Harry Potter and the Chamber of Secrets – Press Junket
Dec 03, 2007
Posted by DorisUncategorized
Harry Potter and the Chamber of Secrets Press Junket
October 22, 2002
New York City
Note: approximately 150 journalists from from various media outlets were present at this press conference. Questions asked or comments made by TLC are so marked, and some questions (but not answers) have been edited for clarity. We’ve tried to stress where the interviewees stressed. Be forewarned that not all reporters are as informed as are our readers, so some of these questions are, er…, interesting.
Press conference with Daniel Radcliffe, Emma Watson and Rupert Grint
There’s a line in the movie of Kenneth Branagh’s: “Celebrity is as celebrity does.” Well, you guys are celebrities. Can you talk about what that has meant in the last year, becoming a celebrity?
Daniel Radcliffe: The best fame has done for me is at the premiere I met Ben Stiller, who is really cool. Then at the New York premiere I met Tim Robbins, so that’s probably been the best thing so far.
Rupert Grint: Getting recognized is really cool. One time I got recognized u pa mountain when I went to Switzerland, and that was cool.
Emma Watson: Probably the best thing is going to the really cool premieres and getting to pick really cool outfits.
This is for Daniel. Chris Columbus said that you developed as a leading man, hero and even a little bit of a heartthrob. Do you feel like a heartthrob?
DR: Personally, I can’t actually see it, but if other people can then great!
TLC: Can you predict one thing you think will happen to each of your characters in the books?
EW: She will do something really clever, like she’ll be a doctor or something, or she’ll be really academic.
DR: Does it have to be my character?
TLC: It can be anything you want.
DR: I think these two [points at Emma and Rupert, i.e. Hermione and Ron] are going to get together. That’s my prediction.
WB Rep: Well Rupert, what do you say to that?
RG: Yeah, that’s what I was going to say as well. I was going to say hope they don’t fall for each other. [said in very ‘teenager, grossed out by love’ way.]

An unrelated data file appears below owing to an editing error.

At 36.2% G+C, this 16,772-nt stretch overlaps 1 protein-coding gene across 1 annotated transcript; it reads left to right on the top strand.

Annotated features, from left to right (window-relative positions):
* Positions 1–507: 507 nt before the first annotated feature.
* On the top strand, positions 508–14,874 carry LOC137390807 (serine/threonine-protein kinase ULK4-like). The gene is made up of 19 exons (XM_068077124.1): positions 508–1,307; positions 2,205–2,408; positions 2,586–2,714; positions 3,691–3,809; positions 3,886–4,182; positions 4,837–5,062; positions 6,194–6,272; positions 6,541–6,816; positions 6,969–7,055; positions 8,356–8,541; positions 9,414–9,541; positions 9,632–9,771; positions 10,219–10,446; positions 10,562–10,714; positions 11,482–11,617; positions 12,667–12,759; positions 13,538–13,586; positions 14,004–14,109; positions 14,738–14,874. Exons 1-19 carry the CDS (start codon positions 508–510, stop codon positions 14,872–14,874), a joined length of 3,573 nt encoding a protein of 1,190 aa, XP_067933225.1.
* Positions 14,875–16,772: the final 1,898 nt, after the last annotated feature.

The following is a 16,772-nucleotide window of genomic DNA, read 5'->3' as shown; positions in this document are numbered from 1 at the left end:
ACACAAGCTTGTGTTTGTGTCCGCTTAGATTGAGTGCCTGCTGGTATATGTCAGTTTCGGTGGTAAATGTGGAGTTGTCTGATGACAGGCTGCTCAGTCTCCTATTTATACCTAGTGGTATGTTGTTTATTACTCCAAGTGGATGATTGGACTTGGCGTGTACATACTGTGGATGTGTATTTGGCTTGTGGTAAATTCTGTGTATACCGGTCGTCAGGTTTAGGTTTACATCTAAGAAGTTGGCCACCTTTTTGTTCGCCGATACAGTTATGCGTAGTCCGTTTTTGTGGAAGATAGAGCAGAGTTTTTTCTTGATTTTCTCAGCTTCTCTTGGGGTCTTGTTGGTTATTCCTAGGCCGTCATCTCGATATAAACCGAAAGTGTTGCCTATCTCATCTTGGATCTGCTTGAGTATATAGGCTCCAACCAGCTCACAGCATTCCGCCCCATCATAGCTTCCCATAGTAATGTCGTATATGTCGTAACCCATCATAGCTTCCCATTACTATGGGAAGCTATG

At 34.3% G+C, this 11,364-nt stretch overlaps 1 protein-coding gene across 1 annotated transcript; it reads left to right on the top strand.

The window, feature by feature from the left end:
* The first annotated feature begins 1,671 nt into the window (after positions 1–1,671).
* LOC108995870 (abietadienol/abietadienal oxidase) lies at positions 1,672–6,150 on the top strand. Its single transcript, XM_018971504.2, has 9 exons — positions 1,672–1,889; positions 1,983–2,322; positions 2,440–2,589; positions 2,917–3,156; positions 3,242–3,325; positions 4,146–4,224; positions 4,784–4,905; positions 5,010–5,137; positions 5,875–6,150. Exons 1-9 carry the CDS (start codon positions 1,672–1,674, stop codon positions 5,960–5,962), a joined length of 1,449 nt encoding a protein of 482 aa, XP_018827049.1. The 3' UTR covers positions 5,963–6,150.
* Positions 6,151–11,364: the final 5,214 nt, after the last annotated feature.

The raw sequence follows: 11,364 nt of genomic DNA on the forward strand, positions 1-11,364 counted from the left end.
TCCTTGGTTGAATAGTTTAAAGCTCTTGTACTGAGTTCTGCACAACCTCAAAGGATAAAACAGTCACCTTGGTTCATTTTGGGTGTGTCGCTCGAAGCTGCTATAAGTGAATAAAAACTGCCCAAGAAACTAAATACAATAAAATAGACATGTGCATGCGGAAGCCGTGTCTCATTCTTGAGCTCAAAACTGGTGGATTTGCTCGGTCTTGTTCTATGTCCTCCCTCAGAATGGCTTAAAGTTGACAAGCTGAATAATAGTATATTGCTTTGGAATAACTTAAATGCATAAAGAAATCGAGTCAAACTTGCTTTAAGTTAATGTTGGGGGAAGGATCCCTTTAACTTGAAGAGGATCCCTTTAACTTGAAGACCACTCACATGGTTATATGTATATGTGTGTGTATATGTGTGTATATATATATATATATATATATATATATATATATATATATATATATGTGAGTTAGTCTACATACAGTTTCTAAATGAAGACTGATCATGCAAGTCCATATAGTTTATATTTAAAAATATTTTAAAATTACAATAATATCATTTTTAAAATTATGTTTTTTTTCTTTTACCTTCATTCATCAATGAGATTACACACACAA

TLC: But do you think they will?
Daniel, last year, you were quite enthusiastic talking about music, and I’m quite curious as what you’re listening to now.
DR: I’ve developed an interest – well more than interest – I just love original punk rock now, not so much the new stuff although the Hives are good. I like the Sex Pistols, the Undertones, the New York Dolls, the Stranglers, those kind of things.
Can you describe the fan mail you get, and is any of it particularly funny or does it freak you out?
DR: I’m just amazed at the amount of effort, because around my birthday time I got lots of presents and things. The effort that was put into them is just unbelievable. It’s amazing.
EW:For my birthday somebody gave me a massive, big, white teddy bear, as big as me, and they sent it in the post. I think that was completely amazing, they never even met me or anything.
RG: It was my sister’s birthday, and they brought my sister a present as well.
Chris Columbus isn’t going to be directing the next movie. Are you excited about that, or a little bit nervous?
DR: I think the important thing to mention is that Chris is still going to be around. He’s still going to be there. With the new director it’s going to be exciting. It’s just going to be a different, new experience.
EW:Dan really said everything I wanted to say. Chris is going to be there to bring everybody in, so it’s not like he’s gone forever. Alfonso’s a really, really nice guy and I really think it’s exciting working with someone new.
RG: Yeah, I’m going to miss Chris as well but he’s always going to be around and Alfonso is really good.
This is a question for all of you. This certainly is a more active movie, and it’s darker. Do you think young kids are really going to be frightened by these scenes, the spider stuff and everything?
DR: I personally don’t think so, because it’s all in the book. If you take away the darkness in the film, you haven’t done the book justice. And so if they’ve read the book then I don’t think they’ll be scared at all.
EW: I think fans of the book will be really, really happy with it. I think it just depends on the person.
[same journalist] I was a little scared at times. How about you, Rupert?
RG: So was I. It’s pretty scary. It’s up to the parent if they want to put their child through that.
What’s been the best thing about doing these movies, and the worst?
DR: I think the best thing about it is playing a character who has inspired children and adults all over the world. Honestly, I don’t think there is a worst thing.
EW: Again, it’s the acting, which I really really enjoyed and even, when you take away all the glamour and attention and premieres and everything, it still comes down to the fact that you’re acting. And I just think being with so many fantastic actors, directors, the people we’ve worked with.
RG: Coughing up slugs and coming to New York.